Public Knowledge Welcomes FCC Action to Begin Transition to Next Generation TelevisionDecember 10, 2020
Today, the Federal Communications Commission voted to approve a Report and Order that modifies existing regulations to encourage adoption of ATSC 3.0, a new Broadcast Television Standard.
In 2017, the Commission adopted rules approving ATSC 3.0 on a voluntary basis. The new standard uses spectrum much more efficiently than the current standard and will allow broadcasters to expand their traditional over-the-air broadcasting services. The Report and Order that the Commission adopted today creates incentives for broadcasters to deploy new ATSC 3.0 equipment by adjusting the formula of how broadcasters compensate the public for using their free broadcast spectrum for non-broadcast services, known as “ancillary services.”
Public Knowledge initially objected to the item because it foreclosed a future proceeding on using the ancillary services fee to protect consumers from the consumer costs of the transition (such as new equipment to receive broadcasts in the new standard), and because the incentives to broadcasters were too generous given that broadcasters will not be required to offer new programming in high-definition or other improved formats. As a result of changes requested by Commissioners Jessica Rosenworcel and Geoffrey Starks, the order is now more balanced, and the FCC will defer consideration of how to protect consumers from unfair costs during the transition.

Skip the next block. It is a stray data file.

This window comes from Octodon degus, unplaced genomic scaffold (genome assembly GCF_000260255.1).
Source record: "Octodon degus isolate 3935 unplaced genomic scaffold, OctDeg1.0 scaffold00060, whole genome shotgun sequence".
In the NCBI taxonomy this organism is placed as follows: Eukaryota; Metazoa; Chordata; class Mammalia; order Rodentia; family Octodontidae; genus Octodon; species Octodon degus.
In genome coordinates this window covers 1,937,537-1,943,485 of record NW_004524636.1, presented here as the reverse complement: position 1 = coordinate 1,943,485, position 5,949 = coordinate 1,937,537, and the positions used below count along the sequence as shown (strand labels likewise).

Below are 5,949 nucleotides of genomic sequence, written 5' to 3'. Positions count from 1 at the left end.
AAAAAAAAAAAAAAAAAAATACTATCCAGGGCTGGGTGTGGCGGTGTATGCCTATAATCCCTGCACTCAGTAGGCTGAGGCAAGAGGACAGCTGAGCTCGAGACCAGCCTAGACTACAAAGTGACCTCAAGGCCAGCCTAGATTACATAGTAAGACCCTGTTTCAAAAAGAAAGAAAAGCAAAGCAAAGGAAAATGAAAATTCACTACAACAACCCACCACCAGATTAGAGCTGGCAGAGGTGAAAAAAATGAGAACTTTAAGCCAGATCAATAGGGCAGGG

The following can be attributed to Kathleen Burke, Policy Counsel at Public Knowledge:
“The Order that the FCC adopted today is greatly improved from the original draft Order. We are glad to see that the FCC has decided not to rule on its authority to mitigate the cost to consumers of a future broadcast television transition. The current Commission should avoid adopting policies that will foreclose a future Commission’s ability to mitigate the public costs of the transition in the future.
“When the FCC eventually makes the transition to ATSC 3.0 mandatory, consumers will face the same challenges that they faced during the digital television transition in 2009. Purchasing new equipment is expensive for consumers and a transition will disproportionately affect minorities, the elderly, and rural communities—groups that already have limited access to diverse media and are more likely to rely on free over-the-air broadcasting.
Public Knowledge will continue to monitor the ATSC 3.0 transition. We look forward to working with the Commission and broadcasters to ensure that the ATSC 3.0 transition serves the public without compromising the quality of free over-the-air television.”